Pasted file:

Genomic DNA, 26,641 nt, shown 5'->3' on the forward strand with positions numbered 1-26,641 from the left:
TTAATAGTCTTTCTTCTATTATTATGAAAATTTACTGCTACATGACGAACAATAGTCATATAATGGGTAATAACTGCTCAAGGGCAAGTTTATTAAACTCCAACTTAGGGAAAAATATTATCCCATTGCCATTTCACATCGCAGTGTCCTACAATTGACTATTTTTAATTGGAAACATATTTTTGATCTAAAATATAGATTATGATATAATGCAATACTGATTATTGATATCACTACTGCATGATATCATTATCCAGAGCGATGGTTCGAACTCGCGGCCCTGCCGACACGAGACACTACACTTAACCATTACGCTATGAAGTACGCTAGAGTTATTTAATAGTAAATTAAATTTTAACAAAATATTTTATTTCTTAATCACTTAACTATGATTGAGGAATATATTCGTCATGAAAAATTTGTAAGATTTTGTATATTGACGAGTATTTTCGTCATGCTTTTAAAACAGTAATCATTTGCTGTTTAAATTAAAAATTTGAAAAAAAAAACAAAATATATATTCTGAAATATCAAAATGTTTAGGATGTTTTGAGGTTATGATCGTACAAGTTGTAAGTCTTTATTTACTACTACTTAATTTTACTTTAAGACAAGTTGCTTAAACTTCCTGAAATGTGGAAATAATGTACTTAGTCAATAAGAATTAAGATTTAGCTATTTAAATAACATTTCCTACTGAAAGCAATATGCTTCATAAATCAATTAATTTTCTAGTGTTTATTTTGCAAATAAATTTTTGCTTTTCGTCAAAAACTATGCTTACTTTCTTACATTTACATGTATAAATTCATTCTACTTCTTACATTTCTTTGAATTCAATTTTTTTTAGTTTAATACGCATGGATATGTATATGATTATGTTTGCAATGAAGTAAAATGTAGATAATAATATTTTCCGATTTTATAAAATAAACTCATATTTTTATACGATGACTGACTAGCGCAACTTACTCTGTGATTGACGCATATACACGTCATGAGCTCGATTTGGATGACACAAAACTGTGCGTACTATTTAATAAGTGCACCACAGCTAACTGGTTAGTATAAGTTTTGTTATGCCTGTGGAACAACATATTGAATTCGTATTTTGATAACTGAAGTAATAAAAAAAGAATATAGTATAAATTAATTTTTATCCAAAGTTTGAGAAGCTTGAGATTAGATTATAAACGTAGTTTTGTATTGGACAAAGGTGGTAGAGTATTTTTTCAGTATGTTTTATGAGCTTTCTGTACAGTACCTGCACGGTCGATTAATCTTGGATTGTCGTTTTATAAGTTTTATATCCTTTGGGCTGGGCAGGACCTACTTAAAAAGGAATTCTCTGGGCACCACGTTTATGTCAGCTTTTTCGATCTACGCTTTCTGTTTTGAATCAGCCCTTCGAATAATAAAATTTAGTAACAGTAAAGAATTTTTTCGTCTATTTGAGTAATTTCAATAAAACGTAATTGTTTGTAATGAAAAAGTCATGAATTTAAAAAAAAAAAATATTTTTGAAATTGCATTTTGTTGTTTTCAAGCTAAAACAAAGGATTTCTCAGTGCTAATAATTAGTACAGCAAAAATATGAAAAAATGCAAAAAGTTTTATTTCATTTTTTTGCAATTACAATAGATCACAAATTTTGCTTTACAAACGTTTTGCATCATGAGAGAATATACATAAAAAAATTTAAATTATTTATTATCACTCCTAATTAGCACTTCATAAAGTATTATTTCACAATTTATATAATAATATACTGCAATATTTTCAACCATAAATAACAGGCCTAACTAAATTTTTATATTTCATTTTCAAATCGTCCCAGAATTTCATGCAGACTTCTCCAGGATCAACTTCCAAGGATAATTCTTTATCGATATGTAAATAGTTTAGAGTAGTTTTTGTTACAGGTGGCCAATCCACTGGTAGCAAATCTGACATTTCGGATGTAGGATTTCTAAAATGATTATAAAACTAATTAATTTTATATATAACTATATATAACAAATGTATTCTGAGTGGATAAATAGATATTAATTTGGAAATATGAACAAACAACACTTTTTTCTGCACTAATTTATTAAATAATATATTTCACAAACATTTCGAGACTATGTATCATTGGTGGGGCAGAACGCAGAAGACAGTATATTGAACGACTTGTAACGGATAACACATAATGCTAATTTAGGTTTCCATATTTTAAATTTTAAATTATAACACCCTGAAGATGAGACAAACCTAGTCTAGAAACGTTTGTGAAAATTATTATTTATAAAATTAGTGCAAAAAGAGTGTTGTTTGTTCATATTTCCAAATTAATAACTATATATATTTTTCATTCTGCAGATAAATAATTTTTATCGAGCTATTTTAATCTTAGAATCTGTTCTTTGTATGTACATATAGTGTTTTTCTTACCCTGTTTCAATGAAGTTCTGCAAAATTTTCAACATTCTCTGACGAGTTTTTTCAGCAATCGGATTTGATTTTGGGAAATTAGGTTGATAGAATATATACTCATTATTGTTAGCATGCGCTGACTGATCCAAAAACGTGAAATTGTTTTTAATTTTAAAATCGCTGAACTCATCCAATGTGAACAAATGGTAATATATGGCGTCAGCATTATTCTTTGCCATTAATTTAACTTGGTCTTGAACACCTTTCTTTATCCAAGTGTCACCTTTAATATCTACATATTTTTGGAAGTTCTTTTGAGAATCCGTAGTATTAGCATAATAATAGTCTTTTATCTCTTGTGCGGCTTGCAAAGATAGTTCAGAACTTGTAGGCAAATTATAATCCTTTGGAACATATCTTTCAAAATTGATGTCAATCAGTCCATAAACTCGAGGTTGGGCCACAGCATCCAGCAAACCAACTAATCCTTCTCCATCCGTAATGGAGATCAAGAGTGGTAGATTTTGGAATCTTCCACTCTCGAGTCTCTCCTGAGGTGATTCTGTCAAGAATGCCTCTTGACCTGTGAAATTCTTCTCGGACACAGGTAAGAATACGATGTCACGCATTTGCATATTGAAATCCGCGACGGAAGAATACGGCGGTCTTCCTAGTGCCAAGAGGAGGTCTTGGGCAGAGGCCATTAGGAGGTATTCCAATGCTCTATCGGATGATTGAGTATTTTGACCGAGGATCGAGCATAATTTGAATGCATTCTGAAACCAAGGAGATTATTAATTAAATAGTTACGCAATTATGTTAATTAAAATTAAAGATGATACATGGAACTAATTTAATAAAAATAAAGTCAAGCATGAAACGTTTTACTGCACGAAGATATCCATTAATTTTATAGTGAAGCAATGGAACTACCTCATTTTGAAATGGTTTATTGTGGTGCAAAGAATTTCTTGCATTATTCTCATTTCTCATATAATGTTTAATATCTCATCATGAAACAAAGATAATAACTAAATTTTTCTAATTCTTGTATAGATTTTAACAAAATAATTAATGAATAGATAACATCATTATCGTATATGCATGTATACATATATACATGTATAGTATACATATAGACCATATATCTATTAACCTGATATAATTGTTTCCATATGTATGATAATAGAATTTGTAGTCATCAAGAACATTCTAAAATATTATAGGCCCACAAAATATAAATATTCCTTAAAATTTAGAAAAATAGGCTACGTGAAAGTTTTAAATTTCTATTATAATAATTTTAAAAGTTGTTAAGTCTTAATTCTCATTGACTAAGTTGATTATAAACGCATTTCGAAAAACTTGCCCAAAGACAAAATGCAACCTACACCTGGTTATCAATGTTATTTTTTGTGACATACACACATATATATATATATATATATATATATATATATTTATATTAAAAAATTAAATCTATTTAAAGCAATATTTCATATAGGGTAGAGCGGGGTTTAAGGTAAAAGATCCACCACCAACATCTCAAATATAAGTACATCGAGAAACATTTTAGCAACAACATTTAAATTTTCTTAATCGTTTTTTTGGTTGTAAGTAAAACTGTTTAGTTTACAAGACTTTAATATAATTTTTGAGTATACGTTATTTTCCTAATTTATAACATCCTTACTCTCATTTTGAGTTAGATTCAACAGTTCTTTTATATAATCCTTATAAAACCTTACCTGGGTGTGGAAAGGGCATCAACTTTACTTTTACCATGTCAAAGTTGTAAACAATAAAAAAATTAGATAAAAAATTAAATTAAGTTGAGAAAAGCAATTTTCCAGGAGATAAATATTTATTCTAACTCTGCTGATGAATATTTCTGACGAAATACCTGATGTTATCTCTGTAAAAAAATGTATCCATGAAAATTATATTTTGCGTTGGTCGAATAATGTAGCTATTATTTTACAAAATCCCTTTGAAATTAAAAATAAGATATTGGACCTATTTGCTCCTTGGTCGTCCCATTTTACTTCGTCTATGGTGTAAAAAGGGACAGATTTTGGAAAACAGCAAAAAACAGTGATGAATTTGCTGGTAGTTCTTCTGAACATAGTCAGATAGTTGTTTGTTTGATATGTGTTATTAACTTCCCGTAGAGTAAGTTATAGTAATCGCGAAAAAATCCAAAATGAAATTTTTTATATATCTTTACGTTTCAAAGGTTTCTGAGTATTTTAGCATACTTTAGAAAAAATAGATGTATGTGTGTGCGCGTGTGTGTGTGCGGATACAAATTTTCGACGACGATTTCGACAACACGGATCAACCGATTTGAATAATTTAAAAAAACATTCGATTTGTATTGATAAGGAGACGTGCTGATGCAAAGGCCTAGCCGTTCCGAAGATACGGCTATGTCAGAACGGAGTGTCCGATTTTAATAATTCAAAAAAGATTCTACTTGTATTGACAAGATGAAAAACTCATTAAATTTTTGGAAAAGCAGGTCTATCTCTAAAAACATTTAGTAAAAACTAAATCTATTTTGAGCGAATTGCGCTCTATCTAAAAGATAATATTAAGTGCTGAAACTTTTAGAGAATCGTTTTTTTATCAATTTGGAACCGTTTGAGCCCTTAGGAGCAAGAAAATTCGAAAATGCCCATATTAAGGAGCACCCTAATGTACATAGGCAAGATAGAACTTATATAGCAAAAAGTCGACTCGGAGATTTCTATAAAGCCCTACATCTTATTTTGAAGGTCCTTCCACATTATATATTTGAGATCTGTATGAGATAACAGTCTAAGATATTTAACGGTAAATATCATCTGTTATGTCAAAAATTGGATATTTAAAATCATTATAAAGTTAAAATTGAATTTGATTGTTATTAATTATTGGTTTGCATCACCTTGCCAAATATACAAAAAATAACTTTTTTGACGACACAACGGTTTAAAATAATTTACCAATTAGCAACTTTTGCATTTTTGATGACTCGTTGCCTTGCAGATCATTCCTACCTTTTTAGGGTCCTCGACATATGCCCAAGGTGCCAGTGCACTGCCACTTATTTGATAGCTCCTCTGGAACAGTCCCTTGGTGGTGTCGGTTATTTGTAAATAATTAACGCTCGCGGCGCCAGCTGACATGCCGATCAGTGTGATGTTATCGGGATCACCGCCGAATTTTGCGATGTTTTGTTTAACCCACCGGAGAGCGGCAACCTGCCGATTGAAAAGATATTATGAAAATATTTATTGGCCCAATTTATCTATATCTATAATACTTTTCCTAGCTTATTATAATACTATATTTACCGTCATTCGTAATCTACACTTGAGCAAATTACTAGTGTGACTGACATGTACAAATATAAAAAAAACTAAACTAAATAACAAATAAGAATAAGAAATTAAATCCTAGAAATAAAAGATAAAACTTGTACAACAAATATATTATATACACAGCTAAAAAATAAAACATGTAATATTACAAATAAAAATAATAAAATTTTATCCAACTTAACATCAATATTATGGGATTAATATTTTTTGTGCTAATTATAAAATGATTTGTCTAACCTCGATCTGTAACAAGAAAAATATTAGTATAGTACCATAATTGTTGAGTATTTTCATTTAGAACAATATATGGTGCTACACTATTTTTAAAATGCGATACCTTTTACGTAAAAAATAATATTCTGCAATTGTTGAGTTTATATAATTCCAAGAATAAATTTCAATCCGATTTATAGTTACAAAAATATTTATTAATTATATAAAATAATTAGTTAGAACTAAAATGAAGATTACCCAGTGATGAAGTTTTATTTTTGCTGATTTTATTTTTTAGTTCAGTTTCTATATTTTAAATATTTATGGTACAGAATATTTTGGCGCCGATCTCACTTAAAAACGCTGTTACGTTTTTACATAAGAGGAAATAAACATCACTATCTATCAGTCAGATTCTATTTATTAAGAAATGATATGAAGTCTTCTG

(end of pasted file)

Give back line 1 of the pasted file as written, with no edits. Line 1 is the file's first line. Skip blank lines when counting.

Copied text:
Genomic DNA, 26,641 nt, shown 5'->3' on the forward strand with positions numbered 1-26,641 from the left: